Thursday, February 26, 2009


They call her Mabel Simmons, but everybody knows her as Madea. This elderly but agile, six-foot-five, African-American matriarch can whip her own weight in cops. She can mangle Biblical scripture, but still make her points. Atlanta-based filmmaker Tyler Perry has now helmed three theatrical features about this short-tempered, bespectacled, gray-haired grandma who packs an automatic pistol in her purse and isn’t afraid to use it. In Perry’s latest comedy “Madea Goes to Jail” (**** out of ****), an impatient young woman in a red convertible swerves past Madea’s Cadillac as our heroine cruises through her local Big K in search of a parking space. Madea has her sights set on a space near the front doors. Before Madea can pull into it, the red convertible woman cuts her off and parks in the space. Madea harangues the woman for stealing her space. Ignoring Madea, the woman saunters off into the store. An angry Madea commandeers a nearby fork lift and hoists the woman’s convertible out of her parking space! When the shocked woman scrambles into the parking lot screaming at Madea to put her car down, Madea obliges her cheerfully. No sooner has Madea dropped the convertible than the woman uses her cell phone to call her police husband to come haul off Jemima the Hun!

Anybody who has seen “Diary of a Mad Black Woman,” “Madea’s Family Reunion,” and/or “Meet the Browns” knows that writer, producer, director Tyler Perry makes people laugh harder and longer impersonating an angry black woman than Eddie Murphy and Martin Lawrence put together. The matronly Madea ranks as one of the most maniacal comic characters you’ll ever see, and her seismic slapstick shenanigans in “Madea Goes to Jail” register like an epic earthquake on the Richter scale. We learn at the outset that Madea has bounced checks, stolen identities, worked as a stripper to feed her family, and drives without a license. She refuses to admit that she has ever flown into a rage and she doesn’t like people touching her. Meanwhile, when Tyler isn’t playing Madea, he plays Madea’s beleaguered thirty-something attorney son Brian and Madea’s crotchety old coot of a husband Joe who smokes pot while he is hooked up to an oxygen machine. The antics of this dysfunctional family will keep you guffawing until your sides split, but Perry doesn’t make “Madea Goes to Jail” one long laugh after another. Moreover, he doesn’t utilize Madea strictly for comic relief. Indeed, he uses everybody’s favorite matriarch to make some heavyweight philosophical points.

Perry alternates between Madea’s pratfalls and the predicament of a drug-addicted young woman with a history of abuse who has been arrested for prostitution. Atlanta District Attorney Joshua Hardaway (Derek Luke of “Biker Boyz”) has the world by the coattails. Joshua has a great job, good friends, and a pampered princess of a fiancĂ©, Assistant District Attorney Linda (Ion Overman), who boasts an 89 percent conviction rate. Joshua is about to prosecute the case against Candy (“The Cosby Show’s” Keshia Knight Pulliam) until he recognizes her as a childhood friend. Excusing himself, Joshua turns the case over to Linda. Joshua is clearly shaken by the appearance of his old friend, and he helps Candy make bail. Afterward, he introduces the defiant Candy to a tough-love minister, Ellen (Viola Davis of “Doubt”), who runs interference for prostitutes in the red light district and tries to rescue them. Candy turns her nose up to Ellen. Meanwhile, Linda isn’t happy about her new competition, especially when Joshua rescues Candy after an abusive pimp that beats her. Joshua reassures Linda that he doesn’t love Candy. Nevertheless, every time Linda turns around, Candy shows up at Joshua’s apartment. Linda tampers with the evidence in Candy’s case, and the judge sentences Candy to a 17-year stretch in prison. At the same time, Linda turns her wrath on Madea who hasn’t done a day in jail. The judge (real-life Judge Matthias) lowers the gavel on Madea. He sentences Madea to five to ten years because of the convertible incident.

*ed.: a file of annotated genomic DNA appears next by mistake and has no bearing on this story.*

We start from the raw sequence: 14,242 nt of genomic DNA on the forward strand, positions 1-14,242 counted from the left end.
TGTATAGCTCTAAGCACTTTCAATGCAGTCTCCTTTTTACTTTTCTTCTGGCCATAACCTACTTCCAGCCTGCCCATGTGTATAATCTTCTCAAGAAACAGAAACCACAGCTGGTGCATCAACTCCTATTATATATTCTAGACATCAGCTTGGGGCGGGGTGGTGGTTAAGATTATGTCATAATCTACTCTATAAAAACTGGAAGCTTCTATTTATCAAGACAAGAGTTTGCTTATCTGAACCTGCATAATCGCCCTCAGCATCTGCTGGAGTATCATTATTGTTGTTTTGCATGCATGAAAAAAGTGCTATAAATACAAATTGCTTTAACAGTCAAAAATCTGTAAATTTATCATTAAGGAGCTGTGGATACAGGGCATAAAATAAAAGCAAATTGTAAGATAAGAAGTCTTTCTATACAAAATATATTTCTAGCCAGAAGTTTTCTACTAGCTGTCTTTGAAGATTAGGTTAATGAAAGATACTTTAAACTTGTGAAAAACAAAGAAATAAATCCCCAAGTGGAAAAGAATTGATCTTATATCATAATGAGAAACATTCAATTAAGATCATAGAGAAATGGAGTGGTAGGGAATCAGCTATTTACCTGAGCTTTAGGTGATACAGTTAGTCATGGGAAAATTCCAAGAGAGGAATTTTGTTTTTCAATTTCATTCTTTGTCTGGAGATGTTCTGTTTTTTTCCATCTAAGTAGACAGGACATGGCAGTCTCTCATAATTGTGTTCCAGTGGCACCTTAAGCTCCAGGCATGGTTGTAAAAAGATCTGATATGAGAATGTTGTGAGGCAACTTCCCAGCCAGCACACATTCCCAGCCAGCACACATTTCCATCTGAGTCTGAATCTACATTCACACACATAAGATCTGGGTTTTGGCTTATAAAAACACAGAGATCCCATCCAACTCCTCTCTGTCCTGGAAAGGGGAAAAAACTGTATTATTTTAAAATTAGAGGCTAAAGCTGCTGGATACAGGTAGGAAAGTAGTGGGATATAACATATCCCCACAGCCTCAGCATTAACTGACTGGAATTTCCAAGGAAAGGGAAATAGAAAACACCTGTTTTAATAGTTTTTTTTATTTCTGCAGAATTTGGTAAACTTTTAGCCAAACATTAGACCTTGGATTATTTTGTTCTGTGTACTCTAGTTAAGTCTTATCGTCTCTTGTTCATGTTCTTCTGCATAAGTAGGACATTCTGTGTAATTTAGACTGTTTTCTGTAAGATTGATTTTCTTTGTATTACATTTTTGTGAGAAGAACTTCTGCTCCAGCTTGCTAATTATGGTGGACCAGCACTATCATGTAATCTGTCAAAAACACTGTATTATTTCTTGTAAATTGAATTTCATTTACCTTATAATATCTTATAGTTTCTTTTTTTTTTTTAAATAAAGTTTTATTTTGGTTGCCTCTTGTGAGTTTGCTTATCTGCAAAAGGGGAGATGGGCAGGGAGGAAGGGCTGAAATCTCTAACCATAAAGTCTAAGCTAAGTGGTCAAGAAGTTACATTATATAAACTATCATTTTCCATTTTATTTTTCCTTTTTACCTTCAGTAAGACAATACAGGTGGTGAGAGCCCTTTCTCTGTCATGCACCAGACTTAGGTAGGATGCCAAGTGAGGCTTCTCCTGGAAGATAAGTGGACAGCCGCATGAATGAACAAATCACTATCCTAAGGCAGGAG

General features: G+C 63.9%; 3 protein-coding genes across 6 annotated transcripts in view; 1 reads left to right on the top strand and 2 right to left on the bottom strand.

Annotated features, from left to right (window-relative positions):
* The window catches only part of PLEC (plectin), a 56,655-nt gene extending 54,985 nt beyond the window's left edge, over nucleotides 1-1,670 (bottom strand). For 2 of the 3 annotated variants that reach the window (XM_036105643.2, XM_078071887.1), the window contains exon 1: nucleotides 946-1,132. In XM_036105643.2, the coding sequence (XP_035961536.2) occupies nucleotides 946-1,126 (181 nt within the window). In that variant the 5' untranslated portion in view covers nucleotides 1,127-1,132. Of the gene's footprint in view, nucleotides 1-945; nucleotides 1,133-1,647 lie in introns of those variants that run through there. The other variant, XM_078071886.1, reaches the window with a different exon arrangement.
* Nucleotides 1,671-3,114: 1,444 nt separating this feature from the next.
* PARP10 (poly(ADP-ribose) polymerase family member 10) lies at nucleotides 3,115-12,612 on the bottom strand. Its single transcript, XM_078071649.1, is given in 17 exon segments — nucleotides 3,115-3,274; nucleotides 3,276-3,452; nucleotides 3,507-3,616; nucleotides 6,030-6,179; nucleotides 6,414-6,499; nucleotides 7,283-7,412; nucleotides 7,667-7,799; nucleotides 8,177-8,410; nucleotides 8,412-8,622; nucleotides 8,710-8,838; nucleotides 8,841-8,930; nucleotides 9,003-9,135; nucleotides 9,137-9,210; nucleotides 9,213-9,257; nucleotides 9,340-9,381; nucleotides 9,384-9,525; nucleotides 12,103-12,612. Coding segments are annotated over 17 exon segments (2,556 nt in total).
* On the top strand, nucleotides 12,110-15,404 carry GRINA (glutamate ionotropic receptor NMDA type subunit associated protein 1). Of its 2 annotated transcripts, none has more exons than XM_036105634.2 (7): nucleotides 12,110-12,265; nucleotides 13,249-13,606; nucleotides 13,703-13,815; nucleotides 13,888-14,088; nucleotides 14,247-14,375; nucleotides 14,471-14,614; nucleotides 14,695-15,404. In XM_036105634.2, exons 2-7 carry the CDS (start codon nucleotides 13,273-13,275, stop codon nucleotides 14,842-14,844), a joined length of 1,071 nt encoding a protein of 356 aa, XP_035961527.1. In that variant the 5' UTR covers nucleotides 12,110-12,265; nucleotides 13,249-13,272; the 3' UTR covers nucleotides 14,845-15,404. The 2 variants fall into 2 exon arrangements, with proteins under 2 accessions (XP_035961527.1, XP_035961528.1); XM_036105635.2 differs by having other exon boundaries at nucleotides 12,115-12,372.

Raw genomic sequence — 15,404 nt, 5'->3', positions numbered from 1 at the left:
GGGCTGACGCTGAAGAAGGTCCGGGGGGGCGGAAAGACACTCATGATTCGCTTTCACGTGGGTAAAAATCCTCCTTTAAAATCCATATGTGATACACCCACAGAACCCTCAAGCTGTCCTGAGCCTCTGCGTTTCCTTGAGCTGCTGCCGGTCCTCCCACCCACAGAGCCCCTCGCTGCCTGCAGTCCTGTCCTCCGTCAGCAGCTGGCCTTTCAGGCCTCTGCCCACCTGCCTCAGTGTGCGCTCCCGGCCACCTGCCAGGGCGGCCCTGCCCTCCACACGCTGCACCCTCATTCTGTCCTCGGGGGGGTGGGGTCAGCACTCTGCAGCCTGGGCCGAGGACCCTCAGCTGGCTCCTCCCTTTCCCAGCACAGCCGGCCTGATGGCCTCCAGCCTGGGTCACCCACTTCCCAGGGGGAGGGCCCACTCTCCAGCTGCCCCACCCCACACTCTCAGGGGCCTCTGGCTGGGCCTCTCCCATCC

When Tyler Perry isn’t making madcap Madea movies, he has been sharpening his skill with melodramas, such as “Why Did I Get Married” and “The Family That Preys,” that bristle with histrionics galore. Typically, proud villains flaunt the upper hand for the first half of these yarns. During the second half, however, the meek triumph over the proud. Half of the fun of watching “The Family That Preys,” “Why Did I Get Married,” and even “Madea Goes to Jail” is savoring the success of the meek over the proud. Perry likes to bring the bad to their knees the same way that Madea unloads that red convertible with a crash in the Big K parking lot. You’ll see more than enough of this in “Madea Goes to Jail.” The villains—especially haughty Linda—make you want to shadow box with their screen images while sympathetic individuals like Joshua make you want to embrace them. Anytime a movie can make you laugh, cry, and then laugh again, you know you’ve found something worth watching. “Madea Goes to Jail” makes you laugh, cry, and laugh again and you don’t have to be African-American to enjoy it. Perry concludes this cataclysmic comedy on a high note as Madea winds up having to attend another anger management session with Dr. Phil. Dr. Phil may never be the same after this movie. Incidentally, the theatrical version of Tyler Perry’s “Madea Goes to Jail” differs substantially from the 2006 video release “Madea Goes to Jail.” The two are alike only because they share the same title and title character. Realistically, "Madea Goes to Jail" should have been retitled "Madea Goes to Prison."

No comments: